Native Beading Builds Family Bonds; Sustains Family Through Tough Times
Playing sports outside and crafting with her mother inside kept Donna Pulliam and other local children busy in the Interior Alaska town of Tok. Generations lived without television or local radio. Inside, Pulliam made tassels for her mother’s beaded crafts and mukluks while the family listened to Air Force radio. Income was scarce in Tok and things were expensive.
“Money was tight so we did what we could,” Pulliam said.
Her mother’s sewing and beading helped the family get the few things they needed. One school outfit a year might be ordered from the Sears or Spiegel catalog. One. Take care of what you have.
It was around her junior high years that Pulliam started beading on her own. It eventually became her source of income.
“I beaded while I was in college and sold earrings and things. I did pretty well. They seemed to fit right in with the sixties and seventies,” she said.
After a short course in Alaska Native footwear offered by the Alaska Council of the Arts and her mother in the mid-1960s, Pulliam added moccasins and mukluks to her stock of traditional artwork. She started doing craft shows around Alaska with her mother and auntie.
“I hired my mother who was working for the Smithsonian creating Alaska Native beadwork at the time,” she recalled.
Growing up in the Doyon/Tanacross region kept her in tune with her Athabascan traditions. Styles and tools have changed over the decades. The bone and hide decorations used in the past have been replaced with small, colorful beads. Store bought needles are easier to come by.
“I understand we have to hold on to tradition, but we need to be open to moving forward,” Pulliam noted.
She now works with a combination of traditional and modern materials to create more practical moccasins for professionals and those who want more indoor support.
Tradition took its own course in the Pulliam home. Pulliam’s children started helping with the beading and tassels. It became family time. She and her husband, Bob Pulliam, took in dozens of foster children over the years, adopting four. Beading and sewing became part of the nurturing. The children would help with small tasks. Her craft kept the Alaska Native traditions alive in the children’s lives.
The television stayed off.
Her materials are authentic – beaver and Alaska Native tanned moose hide. The tanned moose hide is better for the dryer Interior climate. These days she gets the moose hide from Canada.
“No one makes it in Alaska anymore,” she said.
Pulliam uses the two needle beading method. She likes to emulate her mother’s traditional Athabascan designs of the wild rose and the forget-me-not. The bright colors and solid pattern adorn moose hide moccasins and beaded hairpieces on her table in the kitchen.
Sewing and beading came to an abrupt halt about fourteen years ago. She and Bob were headed to their cabin near Paxson when she felt the right side of her face go numb. Bob turned around and drove back to Anchorage. It was a stroke. Afterward, her hands and arms were basically useless for beading.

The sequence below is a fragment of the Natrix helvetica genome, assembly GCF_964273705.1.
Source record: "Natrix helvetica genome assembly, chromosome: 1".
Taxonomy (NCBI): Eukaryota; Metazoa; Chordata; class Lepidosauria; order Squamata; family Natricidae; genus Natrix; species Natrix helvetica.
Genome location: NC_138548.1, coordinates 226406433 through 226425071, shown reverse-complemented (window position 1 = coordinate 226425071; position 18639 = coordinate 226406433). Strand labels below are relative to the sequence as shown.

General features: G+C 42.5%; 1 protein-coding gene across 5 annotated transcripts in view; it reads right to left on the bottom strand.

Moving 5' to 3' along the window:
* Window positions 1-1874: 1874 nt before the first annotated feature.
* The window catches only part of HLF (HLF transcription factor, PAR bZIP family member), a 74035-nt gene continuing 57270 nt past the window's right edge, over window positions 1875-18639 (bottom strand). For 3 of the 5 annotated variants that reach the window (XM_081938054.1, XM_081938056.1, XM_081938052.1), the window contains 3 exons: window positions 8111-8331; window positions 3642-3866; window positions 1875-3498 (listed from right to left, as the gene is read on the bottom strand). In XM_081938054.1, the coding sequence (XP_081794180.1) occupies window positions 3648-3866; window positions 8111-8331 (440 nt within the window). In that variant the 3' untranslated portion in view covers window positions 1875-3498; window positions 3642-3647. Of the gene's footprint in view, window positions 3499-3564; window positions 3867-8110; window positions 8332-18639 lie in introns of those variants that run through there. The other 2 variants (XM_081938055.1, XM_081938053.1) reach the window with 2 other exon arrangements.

“And I couldn’t do algebra anymore,” she laughed in retrospect. “That really bothered me that it affected that part of my brain. I was a good math student.”
With some therapy and a desire to keep moving, she started to bead again. It was slow and she would have to support her arms with her torso to get them in position.
“I tried to do something constructive every day,” she said.
Pulliam says beading was better than therapy and she saw her craft as her means to keep moving in her later years. She plans to sew “until my arms give out.”
Reflecting on her recovery, Pulliam said, “Our sewing can be a healing method to get through tough things.”
The Pulliams have had their share of tough times. A year before the stroke, they lost one of their sons in a tragic car accident.
Now, in her home in Chugiak, Pulliam works on her craft quietly, peacefully.
“I just sit and sew,” she said.
She rarely turns on the television, but sometimes finds a YouTube video that teaches her something new.
Her business has slowed to a more manageable pace. She sells her inventory at AFN every year and at the Alaska Native arts booth in the Sears Mall at Christmas. She still sells at the Alaska Native Medical Center where she has for over 30 years. A percentage of those sales go to scholarships and other programs for children.
Her 11-year-old granddaughter saw her Nana making a living from her crafts and decided she wanted in. She now makes ice worms from Pulliam’s extra fur, mostly rabbit and beaver.
“She’s done pretty well,” said Pulliam, running her finger over one of the rabbit fur worms. It arches its back in response. “When she wants something, she earns money for it.” She points to an older iPad on the kitchen counter. “That’s her latest purchase.”
With AFN and the holidays behind her, Pulliam works on custom orders she picked up at the shows. She’ll slowly increase her inventory over the year, working at home in Chugiak or at their cabin. She’ll be ready. She has her routine.
“I try to do something productive every day,” she says. “It’s good for me.”
Editor’s Note: Gretchen Wehmhoff is a member of the ECHO News team and a former journalism instructor at Chugiak High School.